Hands-On Quantum Machine Learning With Python: A Review

There is no question that machine learning and AI have taken the world by storm, with myriad products and services exploiting the ability of computers to learn from data without providing explicit rules. Whether self-driving cars from the likes of Tesla or extracting labels from images or even playing Atari video games, the field has created a great deal of excitement for its impact on almost every aspect of our lives. It should come as no surprise then, that researchers and developers are keen to find new and novel ways to exploit quantum computing to achieve learning. Here we take a first look at the new book by Frank Zickert which aims to be a hands-on guide to learning all about QML or Quantum Machine Learning.

QML – Quantum Machine Learning

Isn’t this just a fancy new term? Well, not really. The field is exciting and growing as more quantum resources are available, developers are finding new applications to deploy learning utilising quantum hardware. There are certainly a few areas such as Hybrid Neural networks which will be sure to excite those interested in deploying the latest technology. Recently we reviewed some of the QML algorithms in use within finance, which should help to motivate the reader that QML is not a plaything of researchers, but that organizations are keen to explore this field. There are new fields opening up as we speak which are marrying the potential of Quantum with machine learning. Companies such as Cambridge Quantum are leading the field named QNLP which aims to exploit Quantum NLP or Quantum Natural Language processing.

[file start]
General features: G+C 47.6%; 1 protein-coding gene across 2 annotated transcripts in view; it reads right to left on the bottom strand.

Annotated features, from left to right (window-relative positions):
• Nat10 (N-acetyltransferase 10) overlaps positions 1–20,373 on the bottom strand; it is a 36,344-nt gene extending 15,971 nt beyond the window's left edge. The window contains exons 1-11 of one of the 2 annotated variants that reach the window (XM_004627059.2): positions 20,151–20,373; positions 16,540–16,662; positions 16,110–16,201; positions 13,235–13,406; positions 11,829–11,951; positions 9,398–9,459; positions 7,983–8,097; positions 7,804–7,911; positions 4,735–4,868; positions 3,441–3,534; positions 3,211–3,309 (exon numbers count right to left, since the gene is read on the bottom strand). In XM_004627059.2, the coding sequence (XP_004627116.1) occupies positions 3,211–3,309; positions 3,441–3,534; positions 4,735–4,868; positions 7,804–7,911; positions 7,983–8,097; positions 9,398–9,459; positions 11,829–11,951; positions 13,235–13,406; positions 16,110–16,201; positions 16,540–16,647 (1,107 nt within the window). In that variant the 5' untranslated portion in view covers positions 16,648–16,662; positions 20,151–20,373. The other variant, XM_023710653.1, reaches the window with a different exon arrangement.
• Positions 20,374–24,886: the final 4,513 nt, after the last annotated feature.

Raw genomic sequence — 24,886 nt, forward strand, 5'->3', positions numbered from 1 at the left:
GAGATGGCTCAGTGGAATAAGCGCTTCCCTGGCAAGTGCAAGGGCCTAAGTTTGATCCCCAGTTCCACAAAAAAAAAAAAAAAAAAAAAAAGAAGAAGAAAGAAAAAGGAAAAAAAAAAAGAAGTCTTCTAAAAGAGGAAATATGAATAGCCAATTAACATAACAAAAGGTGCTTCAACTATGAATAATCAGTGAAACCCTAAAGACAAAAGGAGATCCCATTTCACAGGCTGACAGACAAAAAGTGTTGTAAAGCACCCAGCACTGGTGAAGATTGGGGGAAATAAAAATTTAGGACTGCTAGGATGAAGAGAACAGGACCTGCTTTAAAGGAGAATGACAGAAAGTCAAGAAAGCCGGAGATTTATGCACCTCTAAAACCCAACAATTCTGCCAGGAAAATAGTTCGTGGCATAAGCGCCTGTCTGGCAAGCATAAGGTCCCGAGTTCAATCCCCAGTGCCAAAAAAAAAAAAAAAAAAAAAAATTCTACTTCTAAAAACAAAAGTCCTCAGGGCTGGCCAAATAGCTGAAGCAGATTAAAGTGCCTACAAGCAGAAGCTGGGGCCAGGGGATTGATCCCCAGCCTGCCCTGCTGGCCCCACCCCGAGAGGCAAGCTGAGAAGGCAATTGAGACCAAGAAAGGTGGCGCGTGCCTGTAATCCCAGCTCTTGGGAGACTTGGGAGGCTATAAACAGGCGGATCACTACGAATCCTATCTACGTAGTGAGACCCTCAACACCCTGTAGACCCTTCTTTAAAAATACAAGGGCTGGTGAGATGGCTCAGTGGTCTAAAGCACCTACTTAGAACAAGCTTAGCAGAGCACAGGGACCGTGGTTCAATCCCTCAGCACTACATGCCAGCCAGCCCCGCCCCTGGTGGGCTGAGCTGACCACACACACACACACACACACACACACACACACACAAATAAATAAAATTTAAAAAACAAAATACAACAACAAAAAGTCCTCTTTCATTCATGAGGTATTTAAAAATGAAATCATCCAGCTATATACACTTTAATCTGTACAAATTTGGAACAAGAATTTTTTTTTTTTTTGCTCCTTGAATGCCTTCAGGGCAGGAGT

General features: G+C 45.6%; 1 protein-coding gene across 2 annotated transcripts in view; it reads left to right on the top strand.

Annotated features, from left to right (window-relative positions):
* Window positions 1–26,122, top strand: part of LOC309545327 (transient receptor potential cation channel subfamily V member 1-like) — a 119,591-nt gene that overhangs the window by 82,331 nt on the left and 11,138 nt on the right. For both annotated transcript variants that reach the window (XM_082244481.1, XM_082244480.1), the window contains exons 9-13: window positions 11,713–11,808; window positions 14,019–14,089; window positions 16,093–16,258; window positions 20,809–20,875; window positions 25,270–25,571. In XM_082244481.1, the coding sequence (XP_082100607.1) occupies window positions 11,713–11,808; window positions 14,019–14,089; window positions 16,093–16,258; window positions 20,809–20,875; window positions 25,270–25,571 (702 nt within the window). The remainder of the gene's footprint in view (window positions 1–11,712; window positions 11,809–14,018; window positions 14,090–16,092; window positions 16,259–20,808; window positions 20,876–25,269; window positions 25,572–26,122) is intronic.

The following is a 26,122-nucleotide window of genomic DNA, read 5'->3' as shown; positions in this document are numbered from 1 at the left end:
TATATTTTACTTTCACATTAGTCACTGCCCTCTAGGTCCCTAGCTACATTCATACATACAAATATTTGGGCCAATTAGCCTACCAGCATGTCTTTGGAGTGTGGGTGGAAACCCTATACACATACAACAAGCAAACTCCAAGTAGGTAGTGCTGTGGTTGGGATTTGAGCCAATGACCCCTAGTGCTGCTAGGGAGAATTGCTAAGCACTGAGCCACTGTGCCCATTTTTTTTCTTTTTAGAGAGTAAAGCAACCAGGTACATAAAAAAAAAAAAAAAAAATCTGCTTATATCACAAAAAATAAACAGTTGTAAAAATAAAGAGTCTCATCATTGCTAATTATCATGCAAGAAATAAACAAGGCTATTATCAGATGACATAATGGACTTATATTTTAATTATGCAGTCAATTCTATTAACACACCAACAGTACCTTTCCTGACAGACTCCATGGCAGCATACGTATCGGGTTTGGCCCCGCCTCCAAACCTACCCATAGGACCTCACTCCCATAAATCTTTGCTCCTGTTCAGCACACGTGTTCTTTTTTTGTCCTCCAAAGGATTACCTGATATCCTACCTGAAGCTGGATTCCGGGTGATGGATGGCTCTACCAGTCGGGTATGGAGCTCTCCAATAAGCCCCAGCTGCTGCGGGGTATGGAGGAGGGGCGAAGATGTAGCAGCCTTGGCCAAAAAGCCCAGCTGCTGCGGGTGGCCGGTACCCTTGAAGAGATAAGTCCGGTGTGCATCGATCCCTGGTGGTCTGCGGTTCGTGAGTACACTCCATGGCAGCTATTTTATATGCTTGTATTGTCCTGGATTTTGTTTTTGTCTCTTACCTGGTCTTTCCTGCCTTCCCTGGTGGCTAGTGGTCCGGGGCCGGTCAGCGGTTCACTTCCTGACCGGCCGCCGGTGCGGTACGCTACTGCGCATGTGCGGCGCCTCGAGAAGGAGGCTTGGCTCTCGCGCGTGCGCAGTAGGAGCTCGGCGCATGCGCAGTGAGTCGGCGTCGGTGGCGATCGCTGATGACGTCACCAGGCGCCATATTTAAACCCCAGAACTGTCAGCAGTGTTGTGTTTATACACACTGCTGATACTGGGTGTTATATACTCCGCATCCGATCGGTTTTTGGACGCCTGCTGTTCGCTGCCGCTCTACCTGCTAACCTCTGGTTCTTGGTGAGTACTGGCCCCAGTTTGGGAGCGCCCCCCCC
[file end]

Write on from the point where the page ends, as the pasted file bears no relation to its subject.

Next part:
Quantum machine learning promises to be disruptive. Although this merger of machine learning and quantum computing, both areas of active research, is largely in the conceptual domain, there are already some examples where it is being applied to solve real-life problems. Google, Amazon, IBM, Microsoft, and a whole fleet of high-tech startups strive to be the first to build and sell quantum machine learning systems.